• Be aware that decrease in heart rate and AV conduction may occur after first dose. To identify underlying risk factors for bradycardia and AV block before starting therapy: If a recent ECG (within 6 months) isn't available, obtain an ECG in patients using antiarrhythmics (including beta blockers and calcium channel blockers), in those with cardiac risk factors, and in those who on examination have a slow or irregular heartbeat.
• Obtain baseline ophthalmologic evaluation.
CNS: headache, dizziness, paresthesia, migraine, asthenia, depression, vascular events (including posterior reversible encephalopathy syndrome)
CV: hypertension, bradycardia, AV conduction abnormalities, vascular events (including ischemic and hemorrhagic strokes, peripheral arterial occlusive disease)
EENT: macular edema, blurred vision, eye pain, sinusitis
GI: gastroenteritis, diarrhea
Hematologic: lymphopenia, leukopenia, lymphomas
Hepatic: increased liver enzyme levels
Metabolic: increased triglyceride levels
Musculoskeletal: back pain
Respiratory: dyspnea, bronchitis, cough
Skin: alopecia, eczema, pruritus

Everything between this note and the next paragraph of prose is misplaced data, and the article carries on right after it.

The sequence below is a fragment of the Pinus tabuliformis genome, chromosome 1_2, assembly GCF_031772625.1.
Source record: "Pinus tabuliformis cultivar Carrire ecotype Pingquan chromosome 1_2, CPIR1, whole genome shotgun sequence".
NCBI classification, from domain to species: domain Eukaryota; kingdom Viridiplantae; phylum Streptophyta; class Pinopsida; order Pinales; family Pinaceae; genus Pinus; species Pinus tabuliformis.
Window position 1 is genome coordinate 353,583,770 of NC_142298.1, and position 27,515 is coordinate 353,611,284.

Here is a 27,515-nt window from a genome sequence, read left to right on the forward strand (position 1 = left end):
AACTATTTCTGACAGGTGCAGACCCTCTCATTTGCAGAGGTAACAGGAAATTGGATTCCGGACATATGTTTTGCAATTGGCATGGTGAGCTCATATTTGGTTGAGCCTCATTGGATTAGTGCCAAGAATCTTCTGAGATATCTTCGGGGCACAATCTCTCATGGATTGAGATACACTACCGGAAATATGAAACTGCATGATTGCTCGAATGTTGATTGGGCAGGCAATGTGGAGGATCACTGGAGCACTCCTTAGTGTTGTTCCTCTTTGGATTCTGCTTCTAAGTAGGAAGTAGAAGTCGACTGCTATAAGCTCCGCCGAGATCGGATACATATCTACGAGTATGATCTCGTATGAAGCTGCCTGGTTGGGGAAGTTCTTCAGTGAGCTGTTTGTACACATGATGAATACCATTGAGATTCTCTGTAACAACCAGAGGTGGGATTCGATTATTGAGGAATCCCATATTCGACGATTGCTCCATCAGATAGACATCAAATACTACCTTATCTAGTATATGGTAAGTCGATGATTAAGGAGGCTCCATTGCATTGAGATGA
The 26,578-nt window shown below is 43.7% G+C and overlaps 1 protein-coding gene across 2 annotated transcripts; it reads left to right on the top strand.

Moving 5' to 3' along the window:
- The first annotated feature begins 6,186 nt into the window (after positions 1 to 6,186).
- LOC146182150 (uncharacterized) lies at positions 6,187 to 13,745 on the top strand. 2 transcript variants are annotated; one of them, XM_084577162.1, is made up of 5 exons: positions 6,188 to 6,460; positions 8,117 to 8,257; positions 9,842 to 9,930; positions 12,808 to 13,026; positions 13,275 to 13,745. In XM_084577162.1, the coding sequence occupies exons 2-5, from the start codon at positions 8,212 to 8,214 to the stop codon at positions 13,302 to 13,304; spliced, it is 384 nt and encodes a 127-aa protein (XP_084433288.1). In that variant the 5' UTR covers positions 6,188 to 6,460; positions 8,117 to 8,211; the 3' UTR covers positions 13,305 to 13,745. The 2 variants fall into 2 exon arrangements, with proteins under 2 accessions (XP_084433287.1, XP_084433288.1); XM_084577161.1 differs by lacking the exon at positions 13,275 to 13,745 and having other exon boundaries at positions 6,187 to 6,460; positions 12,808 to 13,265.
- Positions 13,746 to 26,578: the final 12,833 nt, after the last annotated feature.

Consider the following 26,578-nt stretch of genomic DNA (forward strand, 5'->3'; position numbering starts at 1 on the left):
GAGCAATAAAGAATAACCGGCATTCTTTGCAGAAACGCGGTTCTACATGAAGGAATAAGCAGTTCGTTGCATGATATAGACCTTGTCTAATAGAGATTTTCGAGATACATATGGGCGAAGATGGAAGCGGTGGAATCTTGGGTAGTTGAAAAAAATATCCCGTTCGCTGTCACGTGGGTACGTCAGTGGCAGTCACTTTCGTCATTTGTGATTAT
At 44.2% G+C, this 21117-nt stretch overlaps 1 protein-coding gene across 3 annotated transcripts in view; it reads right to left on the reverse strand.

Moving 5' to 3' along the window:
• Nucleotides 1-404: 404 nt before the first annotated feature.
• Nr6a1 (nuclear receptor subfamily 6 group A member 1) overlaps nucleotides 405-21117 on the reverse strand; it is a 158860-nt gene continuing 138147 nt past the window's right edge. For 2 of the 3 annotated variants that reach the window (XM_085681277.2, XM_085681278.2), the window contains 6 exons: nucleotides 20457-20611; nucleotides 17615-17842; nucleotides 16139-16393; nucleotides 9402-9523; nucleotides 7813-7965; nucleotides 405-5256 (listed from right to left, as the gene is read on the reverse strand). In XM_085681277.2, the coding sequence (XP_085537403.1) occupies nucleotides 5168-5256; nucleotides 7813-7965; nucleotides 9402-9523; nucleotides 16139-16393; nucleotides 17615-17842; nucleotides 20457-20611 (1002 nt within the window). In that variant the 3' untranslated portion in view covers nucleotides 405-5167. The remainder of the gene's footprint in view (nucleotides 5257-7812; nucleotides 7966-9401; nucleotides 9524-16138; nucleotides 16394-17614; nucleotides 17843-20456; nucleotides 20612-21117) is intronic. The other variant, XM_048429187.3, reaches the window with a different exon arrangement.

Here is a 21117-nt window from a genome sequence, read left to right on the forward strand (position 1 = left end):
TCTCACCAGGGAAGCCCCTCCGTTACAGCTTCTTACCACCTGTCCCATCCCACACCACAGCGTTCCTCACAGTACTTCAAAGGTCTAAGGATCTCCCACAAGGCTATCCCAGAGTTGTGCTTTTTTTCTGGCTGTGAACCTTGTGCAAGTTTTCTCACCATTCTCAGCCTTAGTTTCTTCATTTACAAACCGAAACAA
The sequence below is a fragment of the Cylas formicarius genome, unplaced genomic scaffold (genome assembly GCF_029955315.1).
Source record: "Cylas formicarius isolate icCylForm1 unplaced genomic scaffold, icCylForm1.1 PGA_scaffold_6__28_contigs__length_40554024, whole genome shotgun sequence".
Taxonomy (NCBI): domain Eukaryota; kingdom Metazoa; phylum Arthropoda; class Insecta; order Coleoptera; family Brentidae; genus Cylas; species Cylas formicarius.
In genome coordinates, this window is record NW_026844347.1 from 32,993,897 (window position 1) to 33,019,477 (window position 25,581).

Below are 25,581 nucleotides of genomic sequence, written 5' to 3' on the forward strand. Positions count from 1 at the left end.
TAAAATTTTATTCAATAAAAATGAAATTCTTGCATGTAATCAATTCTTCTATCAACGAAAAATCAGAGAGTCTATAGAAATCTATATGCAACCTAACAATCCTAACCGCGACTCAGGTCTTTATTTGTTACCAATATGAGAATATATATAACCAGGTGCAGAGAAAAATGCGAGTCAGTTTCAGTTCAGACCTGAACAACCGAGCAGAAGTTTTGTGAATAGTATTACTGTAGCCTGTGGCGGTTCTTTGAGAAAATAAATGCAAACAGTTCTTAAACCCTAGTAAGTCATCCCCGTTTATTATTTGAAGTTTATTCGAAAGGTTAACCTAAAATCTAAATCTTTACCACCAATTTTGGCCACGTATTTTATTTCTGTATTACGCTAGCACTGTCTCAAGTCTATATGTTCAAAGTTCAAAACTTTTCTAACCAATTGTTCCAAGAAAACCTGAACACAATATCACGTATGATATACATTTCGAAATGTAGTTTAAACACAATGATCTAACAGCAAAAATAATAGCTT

Other: influenza-type viral infections, herpes viral infections, tinea infections
Drug-drug. Antineoplastics, immunomodulators, immunosuppressants: increased risk of immunosuppression
Beta blockers (atenolol), Class Ia (such as procainamide, quinidine) or Class III (such as amiodarone, sotalol) antiarrhythmics: decreased heart rate
Ketoconazole: increased fingolimod and fingolimod-phosphate blood levels
Vaccines: reduced vaccine effectiveness
Live attenuated vaccines: increased risk of infection
Drug-diagnostic tests. Lymphocytes: reduced levels
Serum transaminases: elevated levels
• Continue to closely monitor CBC with differential; be aware that because drug reduces blood lymphocyte counts via redistribution in secondary lymphoid organs, peripheral blood lymphocyte counts can't be utilized to evaluate lymphocyte status during therapy.
☞ Be aware that patient with preexisting liver disease may be at increased risk for developing elevated liver enzyme levels. Closely monitor liver enzyme levels if hepatic injury is suspected. Discontinue drug if significant hepatic injury is confirmed.
• Monitor renal function tests in patients with renal impairment.
☞ At start of therapy, carefully watch for reduced heart rate in patients receiving concurrent beta blockers or heart rate-lowering calcium channel blockers, such as diltiazem, verapamil, or digoxin.